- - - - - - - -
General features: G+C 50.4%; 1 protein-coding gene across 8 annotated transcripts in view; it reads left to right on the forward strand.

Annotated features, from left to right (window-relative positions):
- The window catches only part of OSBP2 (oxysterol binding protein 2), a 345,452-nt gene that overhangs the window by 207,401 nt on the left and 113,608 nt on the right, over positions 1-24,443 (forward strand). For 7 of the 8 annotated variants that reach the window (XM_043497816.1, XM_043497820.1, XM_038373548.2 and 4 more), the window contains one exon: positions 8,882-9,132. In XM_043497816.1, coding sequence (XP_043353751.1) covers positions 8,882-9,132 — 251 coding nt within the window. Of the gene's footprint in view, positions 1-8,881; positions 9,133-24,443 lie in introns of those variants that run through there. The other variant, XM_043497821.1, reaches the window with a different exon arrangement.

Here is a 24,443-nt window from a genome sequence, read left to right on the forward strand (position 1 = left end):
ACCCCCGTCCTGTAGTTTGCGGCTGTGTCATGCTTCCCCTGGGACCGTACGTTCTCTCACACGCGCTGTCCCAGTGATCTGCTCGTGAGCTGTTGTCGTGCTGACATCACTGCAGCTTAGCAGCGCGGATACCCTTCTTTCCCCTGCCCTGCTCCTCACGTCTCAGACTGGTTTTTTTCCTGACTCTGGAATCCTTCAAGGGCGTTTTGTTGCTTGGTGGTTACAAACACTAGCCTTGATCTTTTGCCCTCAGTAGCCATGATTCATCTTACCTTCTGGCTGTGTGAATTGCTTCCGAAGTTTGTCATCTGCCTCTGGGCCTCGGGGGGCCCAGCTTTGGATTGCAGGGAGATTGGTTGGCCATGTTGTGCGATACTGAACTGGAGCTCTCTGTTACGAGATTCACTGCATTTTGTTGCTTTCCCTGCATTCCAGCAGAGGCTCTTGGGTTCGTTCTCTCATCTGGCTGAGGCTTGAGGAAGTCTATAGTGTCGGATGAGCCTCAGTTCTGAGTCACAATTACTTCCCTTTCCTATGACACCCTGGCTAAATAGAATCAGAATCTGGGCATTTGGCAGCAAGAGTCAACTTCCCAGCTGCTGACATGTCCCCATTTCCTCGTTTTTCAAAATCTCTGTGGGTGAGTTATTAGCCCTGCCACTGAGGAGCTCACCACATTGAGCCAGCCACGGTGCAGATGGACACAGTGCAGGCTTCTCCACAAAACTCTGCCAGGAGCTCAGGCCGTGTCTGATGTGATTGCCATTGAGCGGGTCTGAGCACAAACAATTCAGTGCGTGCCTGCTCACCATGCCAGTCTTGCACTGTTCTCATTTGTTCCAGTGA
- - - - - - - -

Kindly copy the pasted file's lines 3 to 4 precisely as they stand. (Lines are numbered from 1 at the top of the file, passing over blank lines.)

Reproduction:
- The window catches only part of OSBP2 (oxysterol binding protein 2), a 345,452-nt gene that overhangs the window by 207,401 nt on the left and 113,608 nt on the right, over positions 1-24,443 (forward strand). For 7 of the 8 annotated variants that reach the window (XM_043497816.1, XM_043497820.1, XM_038373548.2 and 4 more), the window contains one exon: positions 8,882-9,132. In XM_043497816.1, coding sequence (XP_043353751.1) covers positions 8,882-9,132 — 251 coding nt within the window. Of the gene's footprint in view, positions 1-8,881; positions 9,133-24,443 lie in introns of those variants that run through there. The other variant, XM_043497821.1, reaches the window with a different exon arrangement.

Here is a 24,443-nt window from a genome sequence, read left to right on the forward strand (position 1 = left end):